Then there’s the leader who is good tempered, even keeled. He is a breath of fresh air and an anchor of stability to all those around. The office seems brighter because she encourages others to a higher standard and does all she can to help everyone succeed. The leader still holds you and me accountable, but he or she still invigorates through accountability. Yes, a good leader leads well.

Which type of leader do you have right now? Or, if you are the leader, what type of leader are you each workday?

As a Christian public servant – whether workplace leader or workplace follower – a renewal of attitude is needed every day. Be good tempered and, like spring rain and sunshine, help others grow in job and career.

Today, invigorate those with whom you work and serve. Lead or follow well. Be like spring rain and sunshine. Yes, invigorate!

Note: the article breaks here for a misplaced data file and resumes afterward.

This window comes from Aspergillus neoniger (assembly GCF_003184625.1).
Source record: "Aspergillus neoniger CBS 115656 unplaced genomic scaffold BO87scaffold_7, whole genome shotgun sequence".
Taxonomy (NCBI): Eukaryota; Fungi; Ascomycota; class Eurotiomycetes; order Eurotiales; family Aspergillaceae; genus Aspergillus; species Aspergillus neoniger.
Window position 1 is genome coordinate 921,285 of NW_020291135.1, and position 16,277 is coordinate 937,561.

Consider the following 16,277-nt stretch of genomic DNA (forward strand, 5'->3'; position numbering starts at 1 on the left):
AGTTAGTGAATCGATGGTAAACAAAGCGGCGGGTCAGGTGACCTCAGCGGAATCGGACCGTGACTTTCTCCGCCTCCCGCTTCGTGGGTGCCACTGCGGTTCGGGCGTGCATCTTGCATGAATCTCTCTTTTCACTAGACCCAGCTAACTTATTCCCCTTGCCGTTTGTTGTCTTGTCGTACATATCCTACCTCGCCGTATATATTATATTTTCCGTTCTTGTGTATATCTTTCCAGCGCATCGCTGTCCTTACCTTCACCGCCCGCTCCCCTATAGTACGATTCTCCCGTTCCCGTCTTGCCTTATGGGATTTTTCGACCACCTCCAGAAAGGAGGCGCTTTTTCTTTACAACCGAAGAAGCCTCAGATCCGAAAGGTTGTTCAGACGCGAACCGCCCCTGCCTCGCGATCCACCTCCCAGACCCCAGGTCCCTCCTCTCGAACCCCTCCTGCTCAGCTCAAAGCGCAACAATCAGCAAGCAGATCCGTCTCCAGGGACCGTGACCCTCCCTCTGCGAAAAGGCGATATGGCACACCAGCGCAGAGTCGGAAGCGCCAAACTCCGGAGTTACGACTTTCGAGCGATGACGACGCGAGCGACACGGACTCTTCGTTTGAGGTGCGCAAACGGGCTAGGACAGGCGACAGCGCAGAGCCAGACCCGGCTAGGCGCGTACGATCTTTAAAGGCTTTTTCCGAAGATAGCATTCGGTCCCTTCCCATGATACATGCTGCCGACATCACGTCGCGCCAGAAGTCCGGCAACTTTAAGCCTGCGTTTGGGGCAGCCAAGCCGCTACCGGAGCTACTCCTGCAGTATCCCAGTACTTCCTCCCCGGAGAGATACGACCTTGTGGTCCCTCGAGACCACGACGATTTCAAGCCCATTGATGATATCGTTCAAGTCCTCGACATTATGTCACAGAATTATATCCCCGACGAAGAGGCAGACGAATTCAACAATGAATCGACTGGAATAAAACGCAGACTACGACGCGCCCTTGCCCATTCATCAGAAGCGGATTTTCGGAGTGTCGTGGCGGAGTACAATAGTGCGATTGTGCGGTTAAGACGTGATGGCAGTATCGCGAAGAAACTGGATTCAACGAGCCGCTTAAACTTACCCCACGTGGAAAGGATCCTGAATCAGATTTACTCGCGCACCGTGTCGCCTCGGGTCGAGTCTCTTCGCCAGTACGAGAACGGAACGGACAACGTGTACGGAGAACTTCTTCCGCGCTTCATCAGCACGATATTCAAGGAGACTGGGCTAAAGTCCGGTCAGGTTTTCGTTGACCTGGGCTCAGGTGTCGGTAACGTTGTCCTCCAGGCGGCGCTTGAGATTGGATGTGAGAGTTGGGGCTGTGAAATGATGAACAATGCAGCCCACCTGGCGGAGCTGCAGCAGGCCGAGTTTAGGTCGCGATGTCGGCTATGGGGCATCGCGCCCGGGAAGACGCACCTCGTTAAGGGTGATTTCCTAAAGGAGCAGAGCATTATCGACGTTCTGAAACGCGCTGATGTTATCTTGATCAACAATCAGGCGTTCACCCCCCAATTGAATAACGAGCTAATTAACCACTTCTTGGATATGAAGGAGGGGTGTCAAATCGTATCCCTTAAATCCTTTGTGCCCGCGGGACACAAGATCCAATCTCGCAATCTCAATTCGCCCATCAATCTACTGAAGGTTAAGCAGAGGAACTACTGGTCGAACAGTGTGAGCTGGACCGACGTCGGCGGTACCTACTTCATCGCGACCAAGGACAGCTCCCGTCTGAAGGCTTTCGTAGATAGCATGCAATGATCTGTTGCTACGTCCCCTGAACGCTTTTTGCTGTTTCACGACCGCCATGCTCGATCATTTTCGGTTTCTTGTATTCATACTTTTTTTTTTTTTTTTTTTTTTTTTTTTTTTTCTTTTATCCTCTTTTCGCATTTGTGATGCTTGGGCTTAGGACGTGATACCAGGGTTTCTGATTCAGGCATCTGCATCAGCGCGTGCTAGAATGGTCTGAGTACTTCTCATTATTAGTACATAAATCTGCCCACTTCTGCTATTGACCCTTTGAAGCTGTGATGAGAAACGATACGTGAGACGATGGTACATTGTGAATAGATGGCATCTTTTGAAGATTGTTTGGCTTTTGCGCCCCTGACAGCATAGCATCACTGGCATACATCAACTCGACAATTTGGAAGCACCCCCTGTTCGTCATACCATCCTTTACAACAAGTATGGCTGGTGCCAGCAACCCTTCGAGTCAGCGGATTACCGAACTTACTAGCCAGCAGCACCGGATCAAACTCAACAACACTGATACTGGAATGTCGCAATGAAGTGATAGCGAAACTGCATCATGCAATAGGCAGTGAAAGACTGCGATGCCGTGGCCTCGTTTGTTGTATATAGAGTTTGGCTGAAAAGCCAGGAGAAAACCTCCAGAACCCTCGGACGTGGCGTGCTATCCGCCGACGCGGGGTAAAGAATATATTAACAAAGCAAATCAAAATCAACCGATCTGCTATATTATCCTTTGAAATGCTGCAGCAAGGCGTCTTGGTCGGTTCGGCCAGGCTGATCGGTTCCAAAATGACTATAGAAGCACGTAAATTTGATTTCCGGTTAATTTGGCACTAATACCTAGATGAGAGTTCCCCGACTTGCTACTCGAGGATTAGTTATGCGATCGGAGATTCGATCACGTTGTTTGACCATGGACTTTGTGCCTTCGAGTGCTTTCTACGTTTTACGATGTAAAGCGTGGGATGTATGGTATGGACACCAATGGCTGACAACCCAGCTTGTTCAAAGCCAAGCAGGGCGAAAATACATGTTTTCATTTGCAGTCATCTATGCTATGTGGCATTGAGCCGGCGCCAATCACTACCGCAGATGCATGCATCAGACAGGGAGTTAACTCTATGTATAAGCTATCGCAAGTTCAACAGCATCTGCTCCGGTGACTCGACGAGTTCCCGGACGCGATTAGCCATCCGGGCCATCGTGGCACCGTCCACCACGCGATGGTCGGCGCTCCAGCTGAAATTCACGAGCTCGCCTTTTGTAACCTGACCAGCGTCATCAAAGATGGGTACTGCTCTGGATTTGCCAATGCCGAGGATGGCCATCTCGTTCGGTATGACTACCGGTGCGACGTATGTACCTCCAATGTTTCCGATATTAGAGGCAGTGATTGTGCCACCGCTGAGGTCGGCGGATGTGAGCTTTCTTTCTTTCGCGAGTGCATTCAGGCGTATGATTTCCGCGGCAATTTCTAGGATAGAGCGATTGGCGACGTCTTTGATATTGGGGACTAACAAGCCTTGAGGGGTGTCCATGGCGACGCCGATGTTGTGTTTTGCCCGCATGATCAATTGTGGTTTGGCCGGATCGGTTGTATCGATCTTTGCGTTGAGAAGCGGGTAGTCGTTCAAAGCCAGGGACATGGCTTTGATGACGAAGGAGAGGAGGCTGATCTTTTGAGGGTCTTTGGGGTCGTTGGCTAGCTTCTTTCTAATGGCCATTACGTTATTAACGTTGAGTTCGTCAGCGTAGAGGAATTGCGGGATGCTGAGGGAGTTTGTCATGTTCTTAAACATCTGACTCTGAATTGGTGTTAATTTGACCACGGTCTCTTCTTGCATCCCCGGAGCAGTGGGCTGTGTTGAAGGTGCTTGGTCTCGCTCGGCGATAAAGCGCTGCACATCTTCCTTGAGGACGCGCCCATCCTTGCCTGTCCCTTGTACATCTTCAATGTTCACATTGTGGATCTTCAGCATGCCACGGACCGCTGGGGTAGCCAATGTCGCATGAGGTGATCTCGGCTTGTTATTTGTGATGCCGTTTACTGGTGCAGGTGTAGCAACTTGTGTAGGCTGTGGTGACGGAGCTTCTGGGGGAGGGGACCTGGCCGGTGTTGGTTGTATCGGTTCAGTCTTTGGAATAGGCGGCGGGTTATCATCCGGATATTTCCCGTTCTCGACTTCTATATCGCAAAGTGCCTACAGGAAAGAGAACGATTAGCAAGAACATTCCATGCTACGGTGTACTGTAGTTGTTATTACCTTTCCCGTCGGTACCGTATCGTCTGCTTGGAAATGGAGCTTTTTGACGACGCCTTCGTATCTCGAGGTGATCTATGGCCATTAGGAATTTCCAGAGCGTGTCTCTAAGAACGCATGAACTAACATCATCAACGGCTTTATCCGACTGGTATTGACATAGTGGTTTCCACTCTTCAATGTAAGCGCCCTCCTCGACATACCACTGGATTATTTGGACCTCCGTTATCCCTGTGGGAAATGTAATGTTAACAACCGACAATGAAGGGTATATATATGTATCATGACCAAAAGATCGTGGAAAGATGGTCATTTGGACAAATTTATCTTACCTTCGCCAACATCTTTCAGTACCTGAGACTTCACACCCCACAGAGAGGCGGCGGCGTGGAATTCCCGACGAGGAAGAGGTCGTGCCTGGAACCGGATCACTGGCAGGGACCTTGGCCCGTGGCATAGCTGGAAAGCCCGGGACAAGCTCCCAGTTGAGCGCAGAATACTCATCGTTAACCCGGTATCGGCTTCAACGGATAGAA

Prayer
Lord Jesus, please help me reach for the higher goal of serving others before serving self – just like You did! Just like You do! In Your Name, I pray. Amen.

Ronald Wilson
Development Review Coordinator
Franklin County
Town of Rocky Mount, Virginia USA

The Christian Public Servant – “just really bad company”

January 24, 2017 – Tuesday

Reading
1 Corinthians 15:33 [NIV] Do not be misled: “Bad company corrupts good character.”

Reflection
While I’ve been truly blessed to work with many wonderful people, sometimes I wasn’t so lucky. Once there was a coworker who stole my joy, my time, my passion, and even some of my money! She took things from me that I never intended to give away. And the worst part, I didn’t even notice what was happening to my own character. For I had no one to blame but myself for who I hung out with – and what the consequences would be.

It’s true, you and I are surrounded by many types of coworkers. Some with whom you have to associate, and others with whom you choose to associate. Some bring joy to your time at work, and others bring nothing but regret. And a few are just really bad company.